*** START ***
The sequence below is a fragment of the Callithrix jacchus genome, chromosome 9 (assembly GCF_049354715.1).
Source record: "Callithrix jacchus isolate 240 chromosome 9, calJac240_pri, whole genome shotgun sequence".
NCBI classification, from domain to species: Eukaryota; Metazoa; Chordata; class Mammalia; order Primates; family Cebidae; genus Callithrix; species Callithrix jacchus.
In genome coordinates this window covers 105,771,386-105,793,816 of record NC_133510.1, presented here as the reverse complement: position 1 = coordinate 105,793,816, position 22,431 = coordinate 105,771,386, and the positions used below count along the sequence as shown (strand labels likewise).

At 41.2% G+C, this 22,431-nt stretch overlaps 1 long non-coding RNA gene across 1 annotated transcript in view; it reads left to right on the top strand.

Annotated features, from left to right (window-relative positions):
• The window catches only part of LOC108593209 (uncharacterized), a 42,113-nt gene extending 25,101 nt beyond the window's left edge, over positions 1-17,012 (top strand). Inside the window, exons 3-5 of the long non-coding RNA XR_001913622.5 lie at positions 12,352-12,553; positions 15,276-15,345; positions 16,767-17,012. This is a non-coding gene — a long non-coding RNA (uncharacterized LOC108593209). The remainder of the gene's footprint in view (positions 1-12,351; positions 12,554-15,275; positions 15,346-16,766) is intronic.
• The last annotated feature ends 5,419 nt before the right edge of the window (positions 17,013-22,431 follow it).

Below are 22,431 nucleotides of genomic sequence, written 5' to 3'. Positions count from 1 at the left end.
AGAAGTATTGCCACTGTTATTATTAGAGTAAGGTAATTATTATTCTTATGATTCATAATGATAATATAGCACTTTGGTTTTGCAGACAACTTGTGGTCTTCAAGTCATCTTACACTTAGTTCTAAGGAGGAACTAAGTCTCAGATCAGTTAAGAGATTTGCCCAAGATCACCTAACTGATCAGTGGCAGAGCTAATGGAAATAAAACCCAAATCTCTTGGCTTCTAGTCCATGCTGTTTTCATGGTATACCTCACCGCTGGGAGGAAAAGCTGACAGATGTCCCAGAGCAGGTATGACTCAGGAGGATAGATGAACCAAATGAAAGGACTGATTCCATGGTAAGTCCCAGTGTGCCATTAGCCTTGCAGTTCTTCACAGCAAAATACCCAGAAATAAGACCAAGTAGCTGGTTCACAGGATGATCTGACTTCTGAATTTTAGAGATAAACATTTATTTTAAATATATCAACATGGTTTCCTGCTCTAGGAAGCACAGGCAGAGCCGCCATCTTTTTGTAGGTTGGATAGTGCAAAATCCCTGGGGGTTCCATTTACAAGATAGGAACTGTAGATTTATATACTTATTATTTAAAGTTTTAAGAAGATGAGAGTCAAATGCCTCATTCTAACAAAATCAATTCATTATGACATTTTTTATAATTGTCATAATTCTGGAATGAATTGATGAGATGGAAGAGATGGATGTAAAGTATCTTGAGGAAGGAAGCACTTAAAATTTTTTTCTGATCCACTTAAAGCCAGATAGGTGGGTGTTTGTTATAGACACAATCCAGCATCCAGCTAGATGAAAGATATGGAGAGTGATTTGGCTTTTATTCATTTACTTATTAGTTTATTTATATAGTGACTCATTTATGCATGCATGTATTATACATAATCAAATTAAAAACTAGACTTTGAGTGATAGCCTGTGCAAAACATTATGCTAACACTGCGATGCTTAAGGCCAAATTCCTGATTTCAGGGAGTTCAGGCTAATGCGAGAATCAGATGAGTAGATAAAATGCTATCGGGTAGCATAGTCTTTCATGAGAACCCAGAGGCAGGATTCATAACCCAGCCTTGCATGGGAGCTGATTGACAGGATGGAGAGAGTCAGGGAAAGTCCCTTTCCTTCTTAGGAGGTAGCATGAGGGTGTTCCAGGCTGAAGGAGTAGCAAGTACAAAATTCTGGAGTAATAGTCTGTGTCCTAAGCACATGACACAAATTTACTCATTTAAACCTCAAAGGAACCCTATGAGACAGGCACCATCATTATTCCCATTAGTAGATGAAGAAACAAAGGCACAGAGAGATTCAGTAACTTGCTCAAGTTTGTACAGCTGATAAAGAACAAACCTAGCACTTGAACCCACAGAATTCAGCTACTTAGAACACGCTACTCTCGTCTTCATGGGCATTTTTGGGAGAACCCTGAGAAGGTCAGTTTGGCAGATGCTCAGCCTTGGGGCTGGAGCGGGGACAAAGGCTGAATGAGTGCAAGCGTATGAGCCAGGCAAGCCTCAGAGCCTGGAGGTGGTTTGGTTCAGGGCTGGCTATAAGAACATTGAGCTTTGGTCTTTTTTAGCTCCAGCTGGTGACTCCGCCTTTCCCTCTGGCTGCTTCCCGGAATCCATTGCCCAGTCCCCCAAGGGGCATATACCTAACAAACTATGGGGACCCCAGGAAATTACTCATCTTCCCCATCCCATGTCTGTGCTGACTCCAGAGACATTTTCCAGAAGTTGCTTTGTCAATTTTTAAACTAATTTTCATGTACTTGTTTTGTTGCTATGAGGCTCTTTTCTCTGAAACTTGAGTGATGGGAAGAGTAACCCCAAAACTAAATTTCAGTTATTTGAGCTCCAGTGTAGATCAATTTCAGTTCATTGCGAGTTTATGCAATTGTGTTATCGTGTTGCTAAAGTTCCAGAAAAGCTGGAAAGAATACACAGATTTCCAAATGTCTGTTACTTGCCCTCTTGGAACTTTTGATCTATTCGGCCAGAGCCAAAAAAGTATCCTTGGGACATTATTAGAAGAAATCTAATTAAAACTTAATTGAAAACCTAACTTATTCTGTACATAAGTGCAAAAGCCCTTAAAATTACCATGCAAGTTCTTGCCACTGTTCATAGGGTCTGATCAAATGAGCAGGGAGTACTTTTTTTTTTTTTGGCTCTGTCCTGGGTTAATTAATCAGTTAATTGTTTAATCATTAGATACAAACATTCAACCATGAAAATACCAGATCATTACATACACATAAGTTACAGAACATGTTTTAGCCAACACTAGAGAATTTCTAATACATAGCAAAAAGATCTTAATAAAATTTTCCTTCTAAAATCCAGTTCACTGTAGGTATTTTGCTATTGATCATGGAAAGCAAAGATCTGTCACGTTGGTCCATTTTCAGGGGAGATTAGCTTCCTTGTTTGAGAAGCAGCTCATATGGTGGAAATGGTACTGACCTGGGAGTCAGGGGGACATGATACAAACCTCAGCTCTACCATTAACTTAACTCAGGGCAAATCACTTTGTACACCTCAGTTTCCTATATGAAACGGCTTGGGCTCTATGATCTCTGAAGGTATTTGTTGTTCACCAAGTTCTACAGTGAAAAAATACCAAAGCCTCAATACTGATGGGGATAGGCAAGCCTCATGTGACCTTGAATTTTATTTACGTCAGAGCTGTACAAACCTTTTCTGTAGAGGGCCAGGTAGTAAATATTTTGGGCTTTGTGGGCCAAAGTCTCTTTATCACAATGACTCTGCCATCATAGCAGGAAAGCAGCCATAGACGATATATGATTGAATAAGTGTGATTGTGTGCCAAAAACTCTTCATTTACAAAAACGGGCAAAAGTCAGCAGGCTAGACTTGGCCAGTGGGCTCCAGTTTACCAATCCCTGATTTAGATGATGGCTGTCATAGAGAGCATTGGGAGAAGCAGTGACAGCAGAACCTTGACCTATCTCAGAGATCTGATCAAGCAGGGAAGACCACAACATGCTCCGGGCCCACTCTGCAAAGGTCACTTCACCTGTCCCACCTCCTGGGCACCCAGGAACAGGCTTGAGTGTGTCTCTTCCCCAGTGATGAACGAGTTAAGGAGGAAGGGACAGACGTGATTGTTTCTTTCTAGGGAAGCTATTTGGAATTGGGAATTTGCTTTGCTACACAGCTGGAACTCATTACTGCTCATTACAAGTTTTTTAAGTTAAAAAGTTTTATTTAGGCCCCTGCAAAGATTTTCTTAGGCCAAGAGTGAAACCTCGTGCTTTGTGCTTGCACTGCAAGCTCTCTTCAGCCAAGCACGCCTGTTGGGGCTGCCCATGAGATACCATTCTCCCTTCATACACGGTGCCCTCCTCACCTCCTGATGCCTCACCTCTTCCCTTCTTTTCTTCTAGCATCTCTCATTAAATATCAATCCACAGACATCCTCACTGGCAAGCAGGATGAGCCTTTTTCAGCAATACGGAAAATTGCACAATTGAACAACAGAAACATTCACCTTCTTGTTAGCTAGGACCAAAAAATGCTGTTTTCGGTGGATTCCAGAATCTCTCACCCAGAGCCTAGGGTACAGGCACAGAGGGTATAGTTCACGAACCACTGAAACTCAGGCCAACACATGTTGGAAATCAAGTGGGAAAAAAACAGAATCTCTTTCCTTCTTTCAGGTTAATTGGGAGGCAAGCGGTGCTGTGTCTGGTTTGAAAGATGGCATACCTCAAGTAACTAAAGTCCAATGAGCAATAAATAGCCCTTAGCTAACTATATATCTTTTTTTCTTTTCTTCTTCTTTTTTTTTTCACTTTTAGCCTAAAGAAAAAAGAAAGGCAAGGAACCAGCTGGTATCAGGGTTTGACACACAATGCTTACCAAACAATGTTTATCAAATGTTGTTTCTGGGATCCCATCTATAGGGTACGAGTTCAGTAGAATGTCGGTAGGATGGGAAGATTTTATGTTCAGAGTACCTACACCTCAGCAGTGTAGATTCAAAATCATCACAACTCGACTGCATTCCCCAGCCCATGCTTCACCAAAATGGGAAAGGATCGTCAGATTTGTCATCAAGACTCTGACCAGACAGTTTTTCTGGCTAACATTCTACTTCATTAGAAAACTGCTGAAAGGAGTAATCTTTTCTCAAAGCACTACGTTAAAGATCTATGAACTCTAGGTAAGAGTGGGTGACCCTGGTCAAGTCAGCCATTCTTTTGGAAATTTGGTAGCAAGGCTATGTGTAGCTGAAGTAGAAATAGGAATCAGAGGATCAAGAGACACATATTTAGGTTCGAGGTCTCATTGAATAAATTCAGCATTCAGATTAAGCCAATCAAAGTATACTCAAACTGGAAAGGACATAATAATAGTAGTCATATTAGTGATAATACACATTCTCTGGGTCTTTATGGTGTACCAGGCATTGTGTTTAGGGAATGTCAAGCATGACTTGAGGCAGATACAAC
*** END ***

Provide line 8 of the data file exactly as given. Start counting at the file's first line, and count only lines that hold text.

• The last annotated feature ends 5,419 nt before the right edge of the window (positions 17,013-22,431 follow it).